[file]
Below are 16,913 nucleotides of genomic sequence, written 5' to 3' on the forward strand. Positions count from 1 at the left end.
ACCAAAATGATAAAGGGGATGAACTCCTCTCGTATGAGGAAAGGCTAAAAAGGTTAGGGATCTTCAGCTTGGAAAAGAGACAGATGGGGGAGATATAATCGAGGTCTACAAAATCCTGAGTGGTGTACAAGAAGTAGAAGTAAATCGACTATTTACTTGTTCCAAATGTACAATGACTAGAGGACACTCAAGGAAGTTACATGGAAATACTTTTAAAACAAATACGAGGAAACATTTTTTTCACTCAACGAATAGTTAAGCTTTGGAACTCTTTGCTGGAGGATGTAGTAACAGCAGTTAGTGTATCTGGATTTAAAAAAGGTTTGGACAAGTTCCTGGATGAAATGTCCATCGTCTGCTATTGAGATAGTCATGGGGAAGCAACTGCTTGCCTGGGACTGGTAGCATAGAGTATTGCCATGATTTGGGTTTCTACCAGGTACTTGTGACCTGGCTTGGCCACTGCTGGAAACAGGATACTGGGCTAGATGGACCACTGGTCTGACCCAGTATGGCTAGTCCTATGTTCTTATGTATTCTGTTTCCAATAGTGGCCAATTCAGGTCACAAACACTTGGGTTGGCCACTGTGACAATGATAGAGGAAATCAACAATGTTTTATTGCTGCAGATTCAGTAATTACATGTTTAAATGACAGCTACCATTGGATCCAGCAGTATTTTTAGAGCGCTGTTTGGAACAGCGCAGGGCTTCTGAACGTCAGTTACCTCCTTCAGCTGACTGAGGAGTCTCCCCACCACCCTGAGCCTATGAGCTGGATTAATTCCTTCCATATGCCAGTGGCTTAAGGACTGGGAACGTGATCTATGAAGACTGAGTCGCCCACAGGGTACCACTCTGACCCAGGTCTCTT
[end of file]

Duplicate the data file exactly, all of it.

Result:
Below are 16,913 nucleotides of genomic sequence, written 5' to 3' on the forward strand. Positions count from 1 at the left end.
ACCAAAATGATAAAGGGGATGAACTCCTCTCGTATGAGGAAAGGCTAAAAAGGTTAGGGATCTTCAGCTTGGAAAAGAGACAGATGGGGGAGATATAATCGAGGTCTACAAAATCCTGAGTGGTGTACAAGAAGTAGAAGTAAATCGACTATTTACTTGTTCCAAATGTACAATGACTAGAGGACACTCAAGGAAGTTACATGGAAATACTTTTAAAACAAATACGAGGAAACATTTTTTTCACTCAACGAATAGTTAAGCTTTGGAACTCTTTGCTGGAGGATGTAGTAACAGCAGTTAGTGTATCTGGATTTAAAAAAGGTTTGGACAAGTTCCTGGATGAAATGTCCATCGTCTGCTATTGAGATAGTCATGGGGAAGCAACTGCTTGCCTGGGACTGGTAGCATAGAGTATTGCCATGATTTGGGTTTCTACCAGGTACTTGTGACCTGGCTTGGCCACTGCTGGAAACAGGATACTGGGCTAGATGGACCACTGGTCTGACCCAGTATGGCTAGTCCTATGTTCTTATGTATTCTGTTTCCAATAGTGGCCAATTCAGGTCACAAACACTTGGGTTGGCCACTGTGACAATGATAGAGGAAATCAACAATGTTTTATTGCTGCAGATTCAGTAATTACATGTTTAAATGACAGCTACCATTGGATCCAGCAGTATTTTTAGAGCGCTGTTTGGAACAGCGCAGGGCTTCTGAACGTCAGTTACCTCCTTCAGCTGACTGAGGAGTCTCCCCACCACCCTGAGCCTATGAGCTGGATTAATTCCTTCCATATGCCAGTGGCTTAAGGACTGGGAACGTGATCTATGAAGACTGAGTCGCCCACAGGGTACCACTCTGACCCAGGTCTCTT